Changes in the conductivity of water when adding hydrochloric and sulfuric acid to it |

Changes in the conductivity of water when adding hydrochloric and sulfuric acid to it |

Cooling tower, reverse osmosis, water acidification

This article is devoted to the problem of removing bicarbonate from natural water. Bicarbonate can be removed from water by converting it to carbon dioxide. In this case, part of the carbon dioxide dissociates in the water and reduces the pH value of the water. When the pH of the water becomes 4.5, it is assumed that the entire bicarbonate ion has turned into carbonic acid. You can convert bicarbonate ion to carbonic acid by adding hydrochloric or sulfuric acid to water. Thus, the amount of strong acid anions formed in water is equivalent to the amount of bicarbonate ion passed to carbon dioxide. If you add hydrochloric acid, then chlorides are formed, if sulfuric is added, then sulfates.

Scale formation processes can be effectively controlled by converting bicarbonate ion to carbonic acid. In other words, it is possible to avoid the deposition of salts of the so called temporary hardness. Temporary hardness is the salts of calcium carbonate CaCO3, which are formed from the dissolved form of Ca(HCO3)2. As can be seen when converting bicarbonate (HCO3) to carbon dioxide, the process of precipitation of temporary hardness salts is impossible.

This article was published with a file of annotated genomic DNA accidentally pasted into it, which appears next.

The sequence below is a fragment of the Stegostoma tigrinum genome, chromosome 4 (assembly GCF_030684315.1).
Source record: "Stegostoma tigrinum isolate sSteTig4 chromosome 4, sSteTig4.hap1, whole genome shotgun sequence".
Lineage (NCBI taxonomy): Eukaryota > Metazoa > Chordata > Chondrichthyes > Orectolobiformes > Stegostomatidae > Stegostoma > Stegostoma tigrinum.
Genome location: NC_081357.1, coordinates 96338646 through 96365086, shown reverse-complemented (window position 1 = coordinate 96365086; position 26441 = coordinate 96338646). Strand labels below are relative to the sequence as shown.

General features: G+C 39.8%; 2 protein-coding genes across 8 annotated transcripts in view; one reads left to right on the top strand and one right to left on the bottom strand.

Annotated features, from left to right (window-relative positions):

The process of precipitation of temporary hardness salts significantly worsens the operational characteristics of the equipment. This is particularly true for the circulation loops of the fan cooling towers, installation of reverse osmosis water desalination, etc.

In these processes, there is no significant heating of water or water is not heated at all, but there is an increase in the salinity of water due to the peculiarities of the technological process. As a result, the carbon dioxide balance is disturbed and the precipitation of calcium carbonate salts begins.

Effective pretreatment of water for these processes is the dosing of hydrochloric or sulfuric acid into the source water. As a result, bicarbonate turns into carbon dioxide, but chlorides and sulfates also appear in the water, respectively.

The main disadvantage of the acid-to-water dosing process is the complexity of controlling the dosing process.

If you add more acid to the water than there is bicarbonate in the water, then the water will have strong acids and a very low pH of the water will be observed. Such water will have very strong corrosive properties. If the acid dosage is less than that of bicarbonate, it is possible to precipitate temporary hardness salts in a water-using equipment.

It is customary to monitor the process of acid dosing using the pH value.

full vertion -